Sunday, April 20, 2014

Slowly Garnering Skill

All us Christian gals aspire to be like the Proverbs 31 wife.  But it takes time to become the successful businesswoman and head-of-household that she was.  So, I wanted to talk a little bit about my journey in sewing.

Now, where I am at this point in my sewing career is a place where, when I am careful, I can put together things that look as good as or better than RTW.  I'm not a meticulous person, but I've learned.  And because I am an individual, I can spend time picking good textiles instead of the cheapest-possible, I can fit things (well, I'm still learning) properly, and I can sew things together solidly so that they'll last.  Also, my work really *suits* the person that it goes to.

That said, if I were going to sell what I make, I'd want to be about twice as fast as I am now.  I'm just not there!  And I'd want to make far fewer mistakes and be better at finishing techniques.  

Sure, my quilting-cotton dresses for my daughter aren't the height of couture sewing.  Well.  No.  They're not.  But that hot pink dress is going to get worn all summer, likely slept in (she sleeps in the dresses that she's really fond of), have popsicles dripped on it, be thrown over wet bathing suits... there's just no point.  And machine sewing (even alligators) is stronger that hand-sewing.  Function, you know?  It took two blind-stitched hems that she ripped out to teach me that what was wanted was a regular RTW straight stitch.  Tacky 50 years ago ... but expected today.

I'm about 10 years younger than the Proverbs 31 woman.  In this stage of my life, I see my job as getting skills and practicing them, keeping my eyes out for what works, what doesn't, what pays and what doesn't.  I'm learning discernment and wisdom.  And raising my kids.

My kids are almost-10 and 13.  In five years, my son will be packing for college while my daughter is in her sophomore year of HS.  At that point, I'll have all the time in the world to market my sewing, if that's what needs to happen.  Or go back to school and get a counseling degree, which someone tells me I ought to do at least once a year.  Or ... whatever.  In five years I'll be 46.  Women in my family are long-lived... that gives me another 30 years before Social Security hits (assuming you are think we'll still have it, we'll all be 75 before we can get it).  That's 30 years to contribute to the family coffers.  Or even just 20... that ain't nothin, thank you.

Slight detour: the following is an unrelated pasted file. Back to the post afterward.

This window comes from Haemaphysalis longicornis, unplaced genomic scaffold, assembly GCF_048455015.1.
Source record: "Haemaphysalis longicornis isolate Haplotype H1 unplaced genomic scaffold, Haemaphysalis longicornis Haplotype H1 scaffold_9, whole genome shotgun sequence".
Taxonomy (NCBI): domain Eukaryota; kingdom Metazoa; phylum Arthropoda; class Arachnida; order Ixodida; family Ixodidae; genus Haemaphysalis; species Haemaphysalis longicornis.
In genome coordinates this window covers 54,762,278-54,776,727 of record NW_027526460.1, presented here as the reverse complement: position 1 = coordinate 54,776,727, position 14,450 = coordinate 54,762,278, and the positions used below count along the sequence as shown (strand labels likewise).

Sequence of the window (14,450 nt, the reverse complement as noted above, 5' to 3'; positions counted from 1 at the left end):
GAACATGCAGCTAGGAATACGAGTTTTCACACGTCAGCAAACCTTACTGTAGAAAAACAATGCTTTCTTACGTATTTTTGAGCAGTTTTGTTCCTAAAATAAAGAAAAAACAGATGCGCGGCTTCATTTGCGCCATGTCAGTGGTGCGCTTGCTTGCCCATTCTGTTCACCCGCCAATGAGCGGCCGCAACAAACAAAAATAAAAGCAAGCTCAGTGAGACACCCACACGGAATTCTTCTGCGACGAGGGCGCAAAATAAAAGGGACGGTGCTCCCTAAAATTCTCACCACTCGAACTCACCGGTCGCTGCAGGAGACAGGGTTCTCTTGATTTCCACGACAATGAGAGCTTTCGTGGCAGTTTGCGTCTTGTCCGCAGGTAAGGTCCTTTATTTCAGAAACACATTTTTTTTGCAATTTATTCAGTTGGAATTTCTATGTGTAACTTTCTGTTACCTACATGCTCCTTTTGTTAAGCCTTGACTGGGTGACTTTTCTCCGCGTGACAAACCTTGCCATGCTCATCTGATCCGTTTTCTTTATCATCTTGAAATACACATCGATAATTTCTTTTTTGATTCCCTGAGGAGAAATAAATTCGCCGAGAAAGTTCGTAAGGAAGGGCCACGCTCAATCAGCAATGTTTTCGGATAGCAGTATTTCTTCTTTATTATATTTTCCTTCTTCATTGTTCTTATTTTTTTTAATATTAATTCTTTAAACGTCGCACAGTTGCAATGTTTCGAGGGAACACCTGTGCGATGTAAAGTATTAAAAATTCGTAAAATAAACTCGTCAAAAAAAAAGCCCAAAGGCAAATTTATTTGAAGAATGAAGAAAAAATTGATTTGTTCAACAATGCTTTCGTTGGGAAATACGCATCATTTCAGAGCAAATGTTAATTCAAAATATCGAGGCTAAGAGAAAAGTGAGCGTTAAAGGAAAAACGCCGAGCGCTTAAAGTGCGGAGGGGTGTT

My life is only over if you think of "life" as "fertile years" or "courtship years".  But in useful years?  Well.  That's another story.  And as for being the Proverbs 31 woman?  Come back in ten years... or 15... and we'll talk.  :)

I might not be there yet, but I aim to get there someday.  In the meantime, practice practice!


  1. Bright Eyes and I talked about this. She thinks that you might yet be able to sell your wares. People don't necessarily mind waiting a little longer for higher quality merchandise.

    My take on this (having had a home based business once myself), is that she is right.

    1. To sell what I make at a price commensurate with the time I put into it, I'd want the pieces to be PERFECT. Although what people overseas spend on good clothing (did you see the link Chris put up to his shirt shop? Eek) is about what I'd want to charge or a tad less... people in America are not used to spending that kind of money when they can trot off to Walmart for something similar.

      I see people who sew making little things that are mass produced, and ... well, if I had to feed my family? I'd do it. But nothing other than great need will find me doing that sort of thing.

      What I would want to make is truly exceptional lingerie, or maybe men's shirts (no sizing!) or some such. Not weird and quirky, but truly lovely. (Think Edwardian lingerie). And that means that my skills aren't yet there. My not-meticulous nature needs a lot of time to practice. :)

      But I thank you for the encouragement... in a few years, maybe I'll have a business of my own.


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